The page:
Wednesday, January 13, 2010

Communicating with Light

I just discovered something really cool!

I use RobotC and one of the major drawbacks is that the people at RobotC haven’t released a way for the NXT bricks to communicate with more than one brick at a time. So while I am building this big robot with 4 NXTs, I have to come up with a way to communicate between them. My idea was to use a PF LED as the transmitter in a motor port and a Lego light sensor as a receiver on two bricks. As it turns out, this is a very effective way to communicate.

My first thought was that I could turn the light on for 100 ms and the light sensor could read how long it is on and that time length would be the signal. Then I could string together several blinks as a “code.” For example, one signal with three messages may be 100 ms, 250 ms, and 150 ms. My thought was that it takes time for the LED to come on and turn off, plus the light sensor has some lag time too.

But it turns out that the light sensor and the PF LED can be operated faster - MUCH faster. The LED can be turned ON full strength and completely OFF very quickly and the light sensor can read it nearly instantaneously. I am able to consistently send and receive a five digit code that looks like this: {15, 20, 15, 20, 15}. The message that is typically received is something like {16, 21, 16, 22, 16} I have never had a time reading error of more than 3ms! Not bad!  The ON/OFF cycle can't be seen with the naked eye, so all I see from the LED is one short blink that shimmers a little bit.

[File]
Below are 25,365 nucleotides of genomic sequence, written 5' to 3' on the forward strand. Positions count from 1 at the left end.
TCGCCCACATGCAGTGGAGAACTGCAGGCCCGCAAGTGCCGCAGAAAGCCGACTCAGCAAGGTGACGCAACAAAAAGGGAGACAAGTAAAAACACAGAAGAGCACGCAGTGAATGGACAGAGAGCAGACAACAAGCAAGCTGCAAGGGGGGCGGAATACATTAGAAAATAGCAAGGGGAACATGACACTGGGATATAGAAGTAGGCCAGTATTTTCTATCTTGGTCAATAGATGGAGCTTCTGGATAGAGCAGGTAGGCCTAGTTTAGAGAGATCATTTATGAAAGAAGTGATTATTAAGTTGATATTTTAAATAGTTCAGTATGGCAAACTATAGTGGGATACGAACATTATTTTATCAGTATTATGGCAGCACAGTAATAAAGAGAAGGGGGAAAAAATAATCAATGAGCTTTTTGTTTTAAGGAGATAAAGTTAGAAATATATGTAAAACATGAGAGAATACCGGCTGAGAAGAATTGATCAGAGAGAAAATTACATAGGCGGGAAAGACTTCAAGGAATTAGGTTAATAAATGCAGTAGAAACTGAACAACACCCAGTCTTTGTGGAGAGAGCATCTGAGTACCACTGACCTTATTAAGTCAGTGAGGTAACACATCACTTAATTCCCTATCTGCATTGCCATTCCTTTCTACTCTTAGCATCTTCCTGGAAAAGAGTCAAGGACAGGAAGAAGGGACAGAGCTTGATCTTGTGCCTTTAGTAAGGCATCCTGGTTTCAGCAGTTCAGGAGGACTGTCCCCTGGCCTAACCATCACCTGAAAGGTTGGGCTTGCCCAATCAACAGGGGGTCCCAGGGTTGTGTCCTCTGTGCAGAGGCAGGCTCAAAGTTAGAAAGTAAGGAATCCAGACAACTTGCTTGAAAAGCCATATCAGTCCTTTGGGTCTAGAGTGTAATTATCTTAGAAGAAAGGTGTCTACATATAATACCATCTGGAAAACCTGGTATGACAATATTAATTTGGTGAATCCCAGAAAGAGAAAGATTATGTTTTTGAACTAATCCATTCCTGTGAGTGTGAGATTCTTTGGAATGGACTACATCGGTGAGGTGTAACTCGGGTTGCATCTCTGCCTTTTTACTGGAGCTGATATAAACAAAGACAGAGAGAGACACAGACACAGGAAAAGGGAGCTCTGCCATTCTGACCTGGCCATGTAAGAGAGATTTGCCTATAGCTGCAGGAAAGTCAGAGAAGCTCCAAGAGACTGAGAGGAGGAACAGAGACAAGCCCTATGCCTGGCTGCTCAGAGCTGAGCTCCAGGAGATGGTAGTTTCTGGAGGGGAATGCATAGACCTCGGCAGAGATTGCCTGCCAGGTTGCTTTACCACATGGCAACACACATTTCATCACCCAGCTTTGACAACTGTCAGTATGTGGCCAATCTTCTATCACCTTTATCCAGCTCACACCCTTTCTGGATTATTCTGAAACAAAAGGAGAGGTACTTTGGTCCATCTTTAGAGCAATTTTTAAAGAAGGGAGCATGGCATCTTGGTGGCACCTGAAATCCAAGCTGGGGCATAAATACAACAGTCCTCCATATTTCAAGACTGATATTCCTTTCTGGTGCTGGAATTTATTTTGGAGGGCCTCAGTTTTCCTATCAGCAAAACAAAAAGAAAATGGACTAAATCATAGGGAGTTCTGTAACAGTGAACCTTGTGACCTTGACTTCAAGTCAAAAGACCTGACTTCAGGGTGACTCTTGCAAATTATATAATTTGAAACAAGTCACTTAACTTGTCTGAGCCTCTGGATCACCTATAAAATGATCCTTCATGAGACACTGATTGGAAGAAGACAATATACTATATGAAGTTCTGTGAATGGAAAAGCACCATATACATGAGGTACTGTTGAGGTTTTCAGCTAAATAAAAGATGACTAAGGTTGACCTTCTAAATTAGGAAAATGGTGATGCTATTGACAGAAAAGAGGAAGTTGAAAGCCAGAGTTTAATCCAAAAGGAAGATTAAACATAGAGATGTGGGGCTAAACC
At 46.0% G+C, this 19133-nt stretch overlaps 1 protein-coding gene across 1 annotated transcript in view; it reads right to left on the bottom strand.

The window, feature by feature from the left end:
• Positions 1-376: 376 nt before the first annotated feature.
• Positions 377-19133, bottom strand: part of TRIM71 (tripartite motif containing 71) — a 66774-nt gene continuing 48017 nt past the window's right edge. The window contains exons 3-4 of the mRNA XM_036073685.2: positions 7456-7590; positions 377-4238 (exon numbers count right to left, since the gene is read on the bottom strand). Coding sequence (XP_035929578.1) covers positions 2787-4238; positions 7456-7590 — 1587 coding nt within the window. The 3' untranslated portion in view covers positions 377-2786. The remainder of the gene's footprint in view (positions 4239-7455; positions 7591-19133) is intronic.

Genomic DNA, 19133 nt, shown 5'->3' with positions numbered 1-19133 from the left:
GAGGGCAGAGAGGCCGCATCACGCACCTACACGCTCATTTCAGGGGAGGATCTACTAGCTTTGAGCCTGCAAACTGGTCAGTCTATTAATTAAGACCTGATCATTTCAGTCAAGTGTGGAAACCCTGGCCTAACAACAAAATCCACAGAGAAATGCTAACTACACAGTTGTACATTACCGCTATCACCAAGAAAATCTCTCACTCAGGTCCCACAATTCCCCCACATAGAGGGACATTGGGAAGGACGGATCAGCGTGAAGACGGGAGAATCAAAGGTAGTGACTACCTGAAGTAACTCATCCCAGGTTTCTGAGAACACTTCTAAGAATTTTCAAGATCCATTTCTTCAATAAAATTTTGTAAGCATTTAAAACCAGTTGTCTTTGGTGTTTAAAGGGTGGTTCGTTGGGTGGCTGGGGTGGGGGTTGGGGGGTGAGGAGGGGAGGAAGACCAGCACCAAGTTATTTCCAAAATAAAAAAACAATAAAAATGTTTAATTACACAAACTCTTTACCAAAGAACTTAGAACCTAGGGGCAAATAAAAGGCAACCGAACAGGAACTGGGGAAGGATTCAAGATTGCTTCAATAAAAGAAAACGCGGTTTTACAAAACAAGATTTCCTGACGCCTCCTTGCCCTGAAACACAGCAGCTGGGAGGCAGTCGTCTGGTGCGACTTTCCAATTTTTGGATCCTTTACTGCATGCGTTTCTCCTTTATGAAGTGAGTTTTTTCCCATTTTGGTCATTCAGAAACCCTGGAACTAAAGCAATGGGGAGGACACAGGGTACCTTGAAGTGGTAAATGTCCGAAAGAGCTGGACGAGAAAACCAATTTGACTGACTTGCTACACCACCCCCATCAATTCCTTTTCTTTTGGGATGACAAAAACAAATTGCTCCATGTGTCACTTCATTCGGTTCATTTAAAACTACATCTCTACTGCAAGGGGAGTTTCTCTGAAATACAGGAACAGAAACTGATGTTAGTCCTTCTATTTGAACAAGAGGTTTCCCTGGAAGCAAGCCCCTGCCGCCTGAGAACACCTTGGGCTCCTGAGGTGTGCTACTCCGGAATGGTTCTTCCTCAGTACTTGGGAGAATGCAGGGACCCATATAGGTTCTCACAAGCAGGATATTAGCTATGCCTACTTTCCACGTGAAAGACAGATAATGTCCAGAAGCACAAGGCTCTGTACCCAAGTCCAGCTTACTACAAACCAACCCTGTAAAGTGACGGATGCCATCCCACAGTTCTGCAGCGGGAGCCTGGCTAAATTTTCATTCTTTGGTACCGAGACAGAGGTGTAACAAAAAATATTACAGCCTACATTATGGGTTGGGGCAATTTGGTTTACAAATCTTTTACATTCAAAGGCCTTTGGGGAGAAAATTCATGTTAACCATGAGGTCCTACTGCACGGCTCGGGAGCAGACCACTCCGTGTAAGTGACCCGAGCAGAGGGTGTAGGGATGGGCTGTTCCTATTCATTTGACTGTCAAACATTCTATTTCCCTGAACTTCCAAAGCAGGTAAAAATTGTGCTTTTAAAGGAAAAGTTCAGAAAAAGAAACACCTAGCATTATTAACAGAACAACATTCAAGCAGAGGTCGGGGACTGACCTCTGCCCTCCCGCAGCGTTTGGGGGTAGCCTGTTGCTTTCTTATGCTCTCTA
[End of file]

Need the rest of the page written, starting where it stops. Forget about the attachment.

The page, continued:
Each blink is separated by a 15 ms “off” time, so the total send time is 145 ms. So it’s not nearly as fast as Bluetooth, but it’s not far off. Plus I sent 5 messages in that time period.

1 comment:

  1. I hadn't thought of trying to send signals in quite that manner, but I do use a similar system for my robot band project (which still isn't YouTube ready, I'm afraid...)

    My RCX's can't easily communicate with NXT's without external additions - most people using both apparently use an IR adapter for their NXT's. I've been using lights at various intervals in my experiments - a flash of light when the program turns on, when the music changes to a different section, or for beats when time needs to be kept synchronized more precisely between devices. Light sensors on all platforms pick it up just fine, and there's no need to deal with IR or bluetooth. The big advantage for me is that I'm not needing to buy any new equipment and I can actually put more of the old equipment to use (before this, I can't remember the last time I wanted to use an RCX light sensor...)